Scientific realists are known to have a positive epistemic attitude towards the content of our best scientific theories and models. The exact interpretation of this philosophical tenet can, however, differ dramatically between each of its proponents. Some of these base their idea of the truthfulness of scientific realism upon the seeming success of the reference of its theoretical terms to the things in the world. Others refer to the scientific method of inquiry as making science an adequate system for capturing reality. Here, I’ll interpret scientific realism not so much in terms of the truthfulness of its terms or a method of inquiry, but in terms of the faith one puts in the ontology of scientific theories. …Or, as the objective interpretation of scientific realism goes, in scientific theories as giving an adequate representation of a mind-independent world. However, isn’t there something fundamentally wrong with this representation of a “mind-independent” world? To see this, we first of all have to understand what science and its purpose within our society is.
Science is involved in the production of knowledge. It does this by gathering large lumps of data and extracting what are the seemingly underlying structures responsible for the phenomena being detected. Usually, on an “objective” interpretation of science, we think of science discovering the way the world works. Science is involved in writing down whatever kinds of regularities are being detected in the world. However, is this truly the manner in which knowledge is being created?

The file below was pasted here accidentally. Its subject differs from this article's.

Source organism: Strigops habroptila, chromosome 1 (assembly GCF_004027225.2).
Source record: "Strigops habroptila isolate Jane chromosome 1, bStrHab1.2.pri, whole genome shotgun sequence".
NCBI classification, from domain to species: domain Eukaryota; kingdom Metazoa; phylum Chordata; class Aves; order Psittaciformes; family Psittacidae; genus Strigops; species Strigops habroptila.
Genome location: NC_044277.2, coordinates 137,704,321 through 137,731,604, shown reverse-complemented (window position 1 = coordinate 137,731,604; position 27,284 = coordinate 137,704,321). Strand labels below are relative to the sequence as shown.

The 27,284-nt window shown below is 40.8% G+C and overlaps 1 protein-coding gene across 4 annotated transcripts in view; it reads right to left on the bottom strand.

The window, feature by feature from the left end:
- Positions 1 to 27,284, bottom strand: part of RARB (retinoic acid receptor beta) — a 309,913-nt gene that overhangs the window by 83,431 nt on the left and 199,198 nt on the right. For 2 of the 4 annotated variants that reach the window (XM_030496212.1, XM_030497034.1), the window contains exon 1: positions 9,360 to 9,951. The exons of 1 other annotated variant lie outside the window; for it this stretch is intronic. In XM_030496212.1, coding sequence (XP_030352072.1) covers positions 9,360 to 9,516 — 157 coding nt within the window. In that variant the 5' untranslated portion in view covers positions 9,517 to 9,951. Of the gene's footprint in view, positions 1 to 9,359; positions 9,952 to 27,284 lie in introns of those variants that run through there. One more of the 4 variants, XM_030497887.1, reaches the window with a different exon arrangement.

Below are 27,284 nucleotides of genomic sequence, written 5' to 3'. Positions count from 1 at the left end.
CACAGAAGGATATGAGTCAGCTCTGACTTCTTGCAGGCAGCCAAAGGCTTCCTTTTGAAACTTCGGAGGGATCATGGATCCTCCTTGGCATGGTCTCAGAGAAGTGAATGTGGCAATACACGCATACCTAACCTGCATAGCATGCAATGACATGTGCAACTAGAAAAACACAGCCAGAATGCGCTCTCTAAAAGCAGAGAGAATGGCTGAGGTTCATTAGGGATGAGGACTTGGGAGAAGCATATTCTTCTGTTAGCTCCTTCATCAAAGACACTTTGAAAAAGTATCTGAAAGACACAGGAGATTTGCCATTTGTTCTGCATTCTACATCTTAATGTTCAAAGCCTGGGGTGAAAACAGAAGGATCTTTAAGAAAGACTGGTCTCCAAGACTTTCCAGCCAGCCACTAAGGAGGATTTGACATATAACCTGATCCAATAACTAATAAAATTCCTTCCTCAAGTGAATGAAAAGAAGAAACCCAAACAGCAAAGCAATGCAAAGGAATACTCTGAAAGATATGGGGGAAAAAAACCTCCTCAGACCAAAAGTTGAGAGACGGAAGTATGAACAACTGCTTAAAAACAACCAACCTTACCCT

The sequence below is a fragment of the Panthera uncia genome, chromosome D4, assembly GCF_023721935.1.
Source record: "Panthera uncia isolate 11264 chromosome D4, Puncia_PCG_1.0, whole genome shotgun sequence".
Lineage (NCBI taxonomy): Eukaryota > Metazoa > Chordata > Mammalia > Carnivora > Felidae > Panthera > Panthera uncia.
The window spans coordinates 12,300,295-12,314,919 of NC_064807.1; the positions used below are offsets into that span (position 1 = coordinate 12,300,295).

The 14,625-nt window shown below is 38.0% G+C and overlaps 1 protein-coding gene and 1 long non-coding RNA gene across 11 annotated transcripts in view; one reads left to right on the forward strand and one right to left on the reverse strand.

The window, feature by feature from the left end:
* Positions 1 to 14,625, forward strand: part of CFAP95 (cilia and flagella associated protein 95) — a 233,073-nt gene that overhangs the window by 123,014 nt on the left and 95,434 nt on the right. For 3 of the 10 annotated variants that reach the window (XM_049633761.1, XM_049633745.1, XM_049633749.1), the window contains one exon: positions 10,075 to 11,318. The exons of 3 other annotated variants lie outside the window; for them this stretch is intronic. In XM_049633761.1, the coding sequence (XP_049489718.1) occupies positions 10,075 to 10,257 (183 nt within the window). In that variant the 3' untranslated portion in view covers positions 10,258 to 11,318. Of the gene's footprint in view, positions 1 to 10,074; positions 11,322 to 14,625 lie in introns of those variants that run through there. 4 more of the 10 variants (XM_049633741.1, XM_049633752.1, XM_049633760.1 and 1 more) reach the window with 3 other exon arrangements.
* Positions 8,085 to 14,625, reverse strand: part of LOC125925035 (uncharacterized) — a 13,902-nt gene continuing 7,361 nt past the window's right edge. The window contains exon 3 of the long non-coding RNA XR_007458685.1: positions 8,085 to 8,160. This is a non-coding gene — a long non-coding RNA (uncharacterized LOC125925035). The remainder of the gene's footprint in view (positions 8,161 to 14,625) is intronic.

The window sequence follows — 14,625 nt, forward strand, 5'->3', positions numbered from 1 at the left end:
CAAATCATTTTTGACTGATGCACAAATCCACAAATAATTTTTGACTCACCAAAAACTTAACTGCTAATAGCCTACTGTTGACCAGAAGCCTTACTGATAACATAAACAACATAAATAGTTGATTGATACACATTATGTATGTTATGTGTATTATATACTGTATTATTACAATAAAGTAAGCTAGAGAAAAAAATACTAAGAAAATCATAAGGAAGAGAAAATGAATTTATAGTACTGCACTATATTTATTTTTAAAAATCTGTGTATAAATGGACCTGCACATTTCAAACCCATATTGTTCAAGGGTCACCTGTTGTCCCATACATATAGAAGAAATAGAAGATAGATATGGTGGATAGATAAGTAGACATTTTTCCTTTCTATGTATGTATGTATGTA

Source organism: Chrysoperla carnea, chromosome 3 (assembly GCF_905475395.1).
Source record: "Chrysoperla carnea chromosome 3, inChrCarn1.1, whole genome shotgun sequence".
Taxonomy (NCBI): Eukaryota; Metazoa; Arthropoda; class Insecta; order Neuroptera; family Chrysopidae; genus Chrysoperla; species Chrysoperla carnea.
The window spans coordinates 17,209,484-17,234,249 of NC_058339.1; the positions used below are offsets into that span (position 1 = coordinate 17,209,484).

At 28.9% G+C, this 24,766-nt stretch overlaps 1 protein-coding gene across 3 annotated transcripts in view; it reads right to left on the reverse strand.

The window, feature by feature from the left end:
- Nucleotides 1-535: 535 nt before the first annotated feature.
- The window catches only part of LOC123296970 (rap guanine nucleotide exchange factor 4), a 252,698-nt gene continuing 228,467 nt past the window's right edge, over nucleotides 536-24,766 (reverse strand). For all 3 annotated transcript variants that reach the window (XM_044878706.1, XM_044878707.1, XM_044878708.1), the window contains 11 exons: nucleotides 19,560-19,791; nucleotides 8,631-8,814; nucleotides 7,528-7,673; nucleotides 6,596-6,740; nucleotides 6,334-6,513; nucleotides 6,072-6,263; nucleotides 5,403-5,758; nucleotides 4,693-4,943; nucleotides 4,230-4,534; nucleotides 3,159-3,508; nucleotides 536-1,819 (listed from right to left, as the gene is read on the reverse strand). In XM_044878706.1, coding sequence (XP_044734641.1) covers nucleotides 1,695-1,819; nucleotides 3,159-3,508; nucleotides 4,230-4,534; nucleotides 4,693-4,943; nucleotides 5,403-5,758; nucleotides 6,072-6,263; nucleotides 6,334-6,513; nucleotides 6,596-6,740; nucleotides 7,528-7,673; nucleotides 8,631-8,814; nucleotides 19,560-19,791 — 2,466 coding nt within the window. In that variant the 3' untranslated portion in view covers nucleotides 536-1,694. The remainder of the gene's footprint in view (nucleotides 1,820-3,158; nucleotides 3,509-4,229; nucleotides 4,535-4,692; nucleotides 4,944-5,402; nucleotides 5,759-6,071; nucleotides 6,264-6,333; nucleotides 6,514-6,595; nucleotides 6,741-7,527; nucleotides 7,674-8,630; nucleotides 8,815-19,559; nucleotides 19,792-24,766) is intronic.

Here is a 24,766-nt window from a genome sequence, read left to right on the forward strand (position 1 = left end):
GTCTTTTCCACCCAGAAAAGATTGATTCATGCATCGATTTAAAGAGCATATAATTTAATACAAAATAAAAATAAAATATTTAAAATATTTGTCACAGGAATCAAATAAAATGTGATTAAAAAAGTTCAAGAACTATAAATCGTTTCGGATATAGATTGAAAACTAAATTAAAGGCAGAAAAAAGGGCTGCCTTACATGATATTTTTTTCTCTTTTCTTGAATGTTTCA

I believe that one crucial element is being left out of this picture, and it is this element that is responsible for the progression and the advancement in science as we experience it on a daily basis, and the seemingly never-ending accumulation of facts in which it results. I am talking, of course, about the element of inference. The notion of inference has been well discussed by philosophers ever since Hume pointed out the incomprehensible problems associated with it. However, apart from Hume’s ideas about the indeterminacy of scientific theories and the problems it causes, in what way does the inferential relationship – which is present in every logical system consisting of premises and conclusions – manifest itself in the daily life of a scientist? And what is its role with regard to the production of facts?